The issue of police accountability has gotten an unexpected boost in recent weeks by San Francisco 49ers backup quarterback Colin Kaepernick, who has taken to kneeling during the national anthem before games to protest the killing of black men by police. Speaking to reporters after Monday’s game, Kaepernick alluded to certain reforms that could be made that would satisfy him and his growing roster of allies in the National Football League. While he didn’t get into specifics, I-873 is certainly the kind of reform he’s talking about.

Would a different set of laws have saved Taylor’s life? There is no way to know. But the current state of affairs is unacceptable. That should be made clear next week at the inquest. Because whatever comes out of the proceedings, it is almost certain to be the end, not the beginning, of any kind of justice for Che Taylor.

editorial@seattleweekly.com

More in News & Comment

The Seattle Coalition for Affordability, Livability and Equity filed an appeal to the Seattle Hearing Examiner on Monday evening. Photo by Melissa Hellmann
Seattle Coalition Appeals Zoning Changes

The 26-group coalition filed an appeal against proposed upzoning that aims to increase housing affordability.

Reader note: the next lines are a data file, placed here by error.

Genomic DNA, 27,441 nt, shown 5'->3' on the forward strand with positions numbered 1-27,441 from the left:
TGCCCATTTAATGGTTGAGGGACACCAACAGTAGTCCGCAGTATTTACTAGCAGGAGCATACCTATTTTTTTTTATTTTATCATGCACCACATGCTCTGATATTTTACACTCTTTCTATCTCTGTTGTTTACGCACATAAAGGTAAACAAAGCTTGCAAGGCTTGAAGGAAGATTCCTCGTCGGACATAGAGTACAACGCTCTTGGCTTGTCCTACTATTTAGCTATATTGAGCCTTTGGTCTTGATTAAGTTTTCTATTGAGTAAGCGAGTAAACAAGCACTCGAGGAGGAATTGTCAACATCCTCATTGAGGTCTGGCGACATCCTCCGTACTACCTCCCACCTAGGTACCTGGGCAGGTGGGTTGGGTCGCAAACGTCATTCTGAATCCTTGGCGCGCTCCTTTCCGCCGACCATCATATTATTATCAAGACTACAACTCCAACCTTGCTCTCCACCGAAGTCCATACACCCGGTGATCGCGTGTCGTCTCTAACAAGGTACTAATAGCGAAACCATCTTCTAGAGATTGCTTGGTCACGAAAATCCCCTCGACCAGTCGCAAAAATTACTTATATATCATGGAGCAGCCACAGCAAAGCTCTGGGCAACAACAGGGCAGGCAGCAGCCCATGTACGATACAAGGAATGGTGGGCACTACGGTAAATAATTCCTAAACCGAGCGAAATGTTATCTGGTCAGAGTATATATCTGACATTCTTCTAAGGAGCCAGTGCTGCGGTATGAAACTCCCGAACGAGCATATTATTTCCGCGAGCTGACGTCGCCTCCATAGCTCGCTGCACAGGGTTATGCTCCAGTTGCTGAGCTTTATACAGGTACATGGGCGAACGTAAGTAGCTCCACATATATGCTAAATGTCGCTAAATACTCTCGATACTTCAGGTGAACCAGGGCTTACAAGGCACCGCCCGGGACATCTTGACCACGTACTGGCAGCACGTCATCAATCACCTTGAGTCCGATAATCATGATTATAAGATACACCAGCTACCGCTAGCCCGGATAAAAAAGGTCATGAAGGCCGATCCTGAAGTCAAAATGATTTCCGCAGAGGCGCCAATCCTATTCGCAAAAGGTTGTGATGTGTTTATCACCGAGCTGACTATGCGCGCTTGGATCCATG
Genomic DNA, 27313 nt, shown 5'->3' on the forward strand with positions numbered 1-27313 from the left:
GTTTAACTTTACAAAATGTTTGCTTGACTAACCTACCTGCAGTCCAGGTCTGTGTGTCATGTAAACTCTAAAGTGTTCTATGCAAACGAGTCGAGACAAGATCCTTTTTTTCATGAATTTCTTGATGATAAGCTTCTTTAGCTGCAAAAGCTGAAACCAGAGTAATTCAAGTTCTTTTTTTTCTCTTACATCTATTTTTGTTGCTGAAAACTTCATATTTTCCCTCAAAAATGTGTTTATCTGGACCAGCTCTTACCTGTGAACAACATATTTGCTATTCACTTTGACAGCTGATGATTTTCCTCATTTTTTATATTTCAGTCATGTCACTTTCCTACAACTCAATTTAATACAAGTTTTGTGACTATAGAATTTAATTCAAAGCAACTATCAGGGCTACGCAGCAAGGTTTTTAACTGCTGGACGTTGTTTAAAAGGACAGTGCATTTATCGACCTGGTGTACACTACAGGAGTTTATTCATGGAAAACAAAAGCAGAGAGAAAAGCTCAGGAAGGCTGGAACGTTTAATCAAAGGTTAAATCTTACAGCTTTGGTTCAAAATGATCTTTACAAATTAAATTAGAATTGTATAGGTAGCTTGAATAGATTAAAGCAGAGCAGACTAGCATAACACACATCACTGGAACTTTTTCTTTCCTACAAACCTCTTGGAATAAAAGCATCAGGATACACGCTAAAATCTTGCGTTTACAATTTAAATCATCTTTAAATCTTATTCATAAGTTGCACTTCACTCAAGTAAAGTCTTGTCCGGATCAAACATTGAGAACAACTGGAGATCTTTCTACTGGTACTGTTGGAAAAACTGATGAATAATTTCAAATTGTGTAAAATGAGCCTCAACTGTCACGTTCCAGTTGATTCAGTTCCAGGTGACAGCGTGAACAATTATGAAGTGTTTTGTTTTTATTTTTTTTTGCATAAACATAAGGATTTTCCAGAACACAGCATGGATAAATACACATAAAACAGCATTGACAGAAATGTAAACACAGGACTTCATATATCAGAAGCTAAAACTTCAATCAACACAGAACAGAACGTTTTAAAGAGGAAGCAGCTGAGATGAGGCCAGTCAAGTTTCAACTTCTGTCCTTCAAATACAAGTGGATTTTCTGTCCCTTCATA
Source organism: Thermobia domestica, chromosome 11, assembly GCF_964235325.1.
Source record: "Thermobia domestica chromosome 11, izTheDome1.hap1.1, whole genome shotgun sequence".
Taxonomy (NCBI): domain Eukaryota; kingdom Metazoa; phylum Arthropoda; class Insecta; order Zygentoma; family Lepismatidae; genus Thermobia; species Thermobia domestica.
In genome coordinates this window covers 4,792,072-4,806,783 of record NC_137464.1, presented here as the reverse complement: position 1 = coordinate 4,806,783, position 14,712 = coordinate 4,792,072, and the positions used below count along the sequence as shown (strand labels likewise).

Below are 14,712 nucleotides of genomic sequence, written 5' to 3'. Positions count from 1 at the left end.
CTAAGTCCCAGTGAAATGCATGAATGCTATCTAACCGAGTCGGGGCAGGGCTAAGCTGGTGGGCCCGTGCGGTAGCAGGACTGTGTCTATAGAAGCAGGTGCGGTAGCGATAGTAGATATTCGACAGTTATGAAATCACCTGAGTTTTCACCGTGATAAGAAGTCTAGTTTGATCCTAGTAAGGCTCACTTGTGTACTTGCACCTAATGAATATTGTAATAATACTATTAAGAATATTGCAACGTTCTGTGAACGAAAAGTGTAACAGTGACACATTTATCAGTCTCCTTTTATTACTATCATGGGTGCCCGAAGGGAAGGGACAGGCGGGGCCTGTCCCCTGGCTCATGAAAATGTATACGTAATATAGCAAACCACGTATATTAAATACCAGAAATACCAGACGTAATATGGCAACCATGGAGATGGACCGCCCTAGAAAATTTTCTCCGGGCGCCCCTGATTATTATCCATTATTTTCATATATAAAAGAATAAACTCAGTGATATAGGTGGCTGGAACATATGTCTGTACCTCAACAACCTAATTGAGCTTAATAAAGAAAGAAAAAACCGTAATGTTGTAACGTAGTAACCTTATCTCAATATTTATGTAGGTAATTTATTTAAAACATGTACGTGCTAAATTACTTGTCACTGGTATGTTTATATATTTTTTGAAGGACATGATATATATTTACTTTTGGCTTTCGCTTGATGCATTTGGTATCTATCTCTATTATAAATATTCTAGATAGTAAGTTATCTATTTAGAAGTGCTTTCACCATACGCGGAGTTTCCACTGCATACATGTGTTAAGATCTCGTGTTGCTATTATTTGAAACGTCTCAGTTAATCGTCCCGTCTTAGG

Jenny Durkan Sworn in as Mayor of Seattle

The city’s first female mayor in over a century began her first shift on a citywide tour.

Photo by Visitor7/Wikimedia
Counties Fed Up With Unfunded Mandates May Sue the State

For example, no money has been provided to install, maintain and clear out required ballot boxes.

A Beloved Eatery Closes, Whole Foods Is Ordered to Open, and a Mother Boycotts an Inquest.

Plus, the latest on the Black Diamond City Council recall attempt.

Homelessness Prevention Program Keeps 3,000 Housed

The initiative, which is funded by the Best Starts for Kids levy, is helping stabilize families at risk of homelessness.

State Representative Paul Graves Wants to Make the Legislature’s Records Public

The Fall City legislator aims to make all legislators subject to public records requests in 2018

Mastermind of State’s Biggest Ponzi Scheme Escapes From Prison

Frederick Darren Berg had been indicted for fraud in 2012.

Facing Cuts From City, Homeless Service Providers Request a Reprieve

Funding would be cut for at least 300 shelter beds in Seattle, as well as hygiene and support services.

What Has Changed in the Year Since the Passage of Seattle’s Hotel Worker Law?

According to hotel housekeepers on the Westin’s night shift, not much.

Most Read